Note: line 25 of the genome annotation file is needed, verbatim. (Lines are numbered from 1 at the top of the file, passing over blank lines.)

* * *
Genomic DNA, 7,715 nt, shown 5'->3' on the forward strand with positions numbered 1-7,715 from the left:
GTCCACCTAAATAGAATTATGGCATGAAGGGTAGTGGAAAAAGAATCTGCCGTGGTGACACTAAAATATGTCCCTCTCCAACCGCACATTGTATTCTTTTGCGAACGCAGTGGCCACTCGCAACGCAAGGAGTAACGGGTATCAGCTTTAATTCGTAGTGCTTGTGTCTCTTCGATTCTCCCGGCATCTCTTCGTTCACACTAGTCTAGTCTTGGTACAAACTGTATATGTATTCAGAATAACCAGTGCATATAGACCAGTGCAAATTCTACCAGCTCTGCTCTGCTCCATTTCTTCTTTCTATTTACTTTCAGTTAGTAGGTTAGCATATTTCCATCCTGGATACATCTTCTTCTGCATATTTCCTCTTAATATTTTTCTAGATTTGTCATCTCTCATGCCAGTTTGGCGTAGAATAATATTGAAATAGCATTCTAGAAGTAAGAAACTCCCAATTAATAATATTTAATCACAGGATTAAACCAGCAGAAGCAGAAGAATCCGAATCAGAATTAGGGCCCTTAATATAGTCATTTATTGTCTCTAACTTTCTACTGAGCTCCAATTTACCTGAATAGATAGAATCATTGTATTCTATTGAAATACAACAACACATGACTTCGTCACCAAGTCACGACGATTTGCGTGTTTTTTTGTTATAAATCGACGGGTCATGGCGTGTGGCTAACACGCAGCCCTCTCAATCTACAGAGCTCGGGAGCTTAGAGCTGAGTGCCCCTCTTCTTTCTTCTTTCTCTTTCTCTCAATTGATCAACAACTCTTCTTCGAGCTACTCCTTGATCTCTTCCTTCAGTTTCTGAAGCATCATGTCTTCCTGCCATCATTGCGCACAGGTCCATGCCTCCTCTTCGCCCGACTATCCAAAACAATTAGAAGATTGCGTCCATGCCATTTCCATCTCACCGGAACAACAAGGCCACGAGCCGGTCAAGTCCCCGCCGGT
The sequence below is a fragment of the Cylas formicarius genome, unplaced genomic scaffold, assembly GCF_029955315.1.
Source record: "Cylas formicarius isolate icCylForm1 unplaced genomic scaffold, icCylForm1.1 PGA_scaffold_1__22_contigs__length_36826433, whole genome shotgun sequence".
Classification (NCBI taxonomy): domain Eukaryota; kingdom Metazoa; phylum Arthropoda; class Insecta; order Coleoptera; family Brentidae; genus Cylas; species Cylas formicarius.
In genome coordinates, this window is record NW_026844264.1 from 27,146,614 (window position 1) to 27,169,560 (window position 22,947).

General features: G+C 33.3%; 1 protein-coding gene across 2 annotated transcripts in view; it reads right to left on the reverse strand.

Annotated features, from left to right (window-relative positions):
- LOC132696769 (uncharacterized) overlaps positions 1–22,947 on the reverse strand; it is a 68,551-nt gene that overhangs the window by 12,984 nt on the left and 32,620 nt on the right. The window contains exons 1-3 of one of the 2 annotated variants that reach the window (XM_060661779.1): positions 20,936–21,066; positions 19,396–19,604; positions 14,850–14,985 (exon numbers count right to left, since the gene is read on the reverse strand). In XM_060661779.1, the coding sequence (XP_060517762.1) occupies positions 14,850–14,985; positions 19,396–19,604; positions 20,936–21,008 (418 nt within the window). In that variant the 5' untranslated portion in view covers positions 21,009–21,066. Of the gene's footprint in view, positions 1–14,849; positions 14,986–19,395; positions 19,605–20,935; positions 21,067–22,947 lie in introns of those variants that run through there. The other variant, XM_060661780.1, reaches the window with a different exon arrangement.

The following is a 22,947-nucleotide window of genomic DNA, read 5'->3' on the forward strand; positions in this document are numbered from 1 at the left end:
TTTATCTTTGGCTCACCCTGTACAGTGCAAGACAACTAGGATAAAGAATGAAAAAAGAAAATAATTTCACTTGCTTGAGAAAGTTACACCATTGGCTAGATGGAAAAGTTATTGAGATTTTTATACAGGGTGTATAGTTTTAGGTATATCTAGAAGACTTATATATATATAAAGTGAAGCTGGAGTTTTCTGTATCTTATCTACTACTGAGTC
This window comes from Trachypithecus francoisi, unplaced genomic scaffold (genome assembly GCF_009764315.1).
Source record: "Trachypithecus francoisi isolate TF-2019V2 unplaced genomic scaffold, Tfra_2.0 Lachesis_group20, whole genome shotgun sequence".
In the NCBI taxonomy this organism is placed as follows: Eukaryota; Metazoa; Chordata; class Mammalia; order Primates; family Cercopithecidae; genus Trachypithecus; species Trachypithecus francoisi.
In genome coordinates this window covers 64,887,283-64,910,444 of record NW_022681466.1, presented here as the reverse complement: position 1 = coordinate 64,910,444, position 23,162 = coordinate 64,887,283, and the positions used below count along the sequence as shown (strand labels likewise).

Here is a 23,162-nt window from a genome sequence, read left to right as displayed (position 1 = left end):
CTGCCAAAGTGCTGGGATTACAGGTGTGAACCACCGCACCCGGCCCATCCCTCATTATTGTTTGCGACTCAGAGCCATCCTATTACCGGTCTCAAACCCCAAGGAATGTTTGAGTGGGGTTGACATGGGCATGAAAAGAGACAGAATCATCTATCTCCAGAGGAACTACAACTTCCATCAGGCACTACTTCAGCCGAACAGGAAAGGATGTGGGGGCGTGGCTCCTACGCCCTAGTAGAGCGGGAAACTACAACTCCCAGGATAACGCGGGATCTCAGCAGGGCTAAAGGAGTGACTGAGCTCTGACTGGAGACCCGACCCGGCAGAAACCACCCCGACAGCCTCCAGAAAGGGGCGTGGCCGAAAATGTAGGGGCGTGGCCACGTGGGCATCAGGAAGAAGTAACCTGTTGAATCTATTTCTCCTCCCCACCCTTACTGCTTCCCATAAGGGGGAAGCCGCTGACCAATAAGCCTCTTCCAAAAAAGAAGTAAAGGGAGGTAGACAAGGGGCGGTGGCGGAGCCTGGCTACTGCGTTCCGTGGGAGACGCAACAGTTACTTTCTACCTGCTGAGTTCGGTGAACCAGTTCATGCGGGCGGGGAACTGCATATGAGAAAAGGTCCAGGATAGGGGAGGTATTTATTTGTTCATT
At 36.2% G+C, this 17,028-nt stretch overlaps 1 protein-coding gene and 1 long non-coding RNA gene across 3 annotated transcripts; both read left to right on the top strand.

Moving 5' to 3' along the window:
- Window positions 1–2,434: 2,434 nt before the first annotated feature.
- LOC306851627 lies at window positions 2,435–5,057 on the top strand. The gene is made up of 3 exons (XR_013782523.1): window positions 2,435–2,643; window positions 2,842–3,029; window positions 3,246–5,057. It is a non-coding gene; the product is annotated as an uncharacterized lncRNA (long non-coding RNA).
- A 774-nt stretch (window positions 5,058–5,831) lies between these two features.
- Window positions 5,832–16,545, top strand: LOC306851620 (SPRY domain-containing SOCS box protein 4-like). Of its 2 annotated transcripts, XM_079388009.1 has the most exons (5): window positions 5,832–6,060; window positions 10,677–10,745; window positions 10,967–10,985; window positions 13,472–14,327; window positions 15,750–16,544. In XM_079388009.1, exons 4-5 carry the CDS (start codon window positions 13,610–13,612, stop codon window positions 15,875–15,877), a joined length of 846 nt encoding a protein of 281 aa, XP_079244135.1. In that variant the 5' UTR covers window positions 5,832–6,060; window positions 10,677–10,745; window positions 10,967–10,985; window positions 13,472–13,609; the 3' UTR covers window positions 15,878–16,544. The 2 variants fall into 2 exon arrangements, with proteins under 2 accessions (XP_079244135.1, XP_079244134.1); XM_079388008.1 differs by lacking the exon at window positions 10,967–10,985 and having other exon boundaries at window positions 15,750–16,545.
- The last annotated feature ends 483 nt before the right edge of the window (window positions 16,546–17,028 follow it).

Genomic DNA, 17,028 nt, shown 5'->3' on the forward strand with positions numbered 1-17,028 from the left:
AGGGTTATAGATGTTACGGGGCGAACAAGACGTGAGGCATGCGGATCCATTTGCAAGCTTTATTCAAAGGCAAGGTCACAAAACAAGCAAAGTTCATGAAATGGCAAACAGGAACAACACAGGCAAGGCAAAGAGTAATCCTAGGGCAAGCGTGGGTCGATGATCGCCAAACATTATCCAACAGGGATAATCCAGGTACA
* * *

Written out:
Genomic DNA, 17,028 nt, shown 5'->3' on the forward strand with positions numbered 1-17,028 from the left: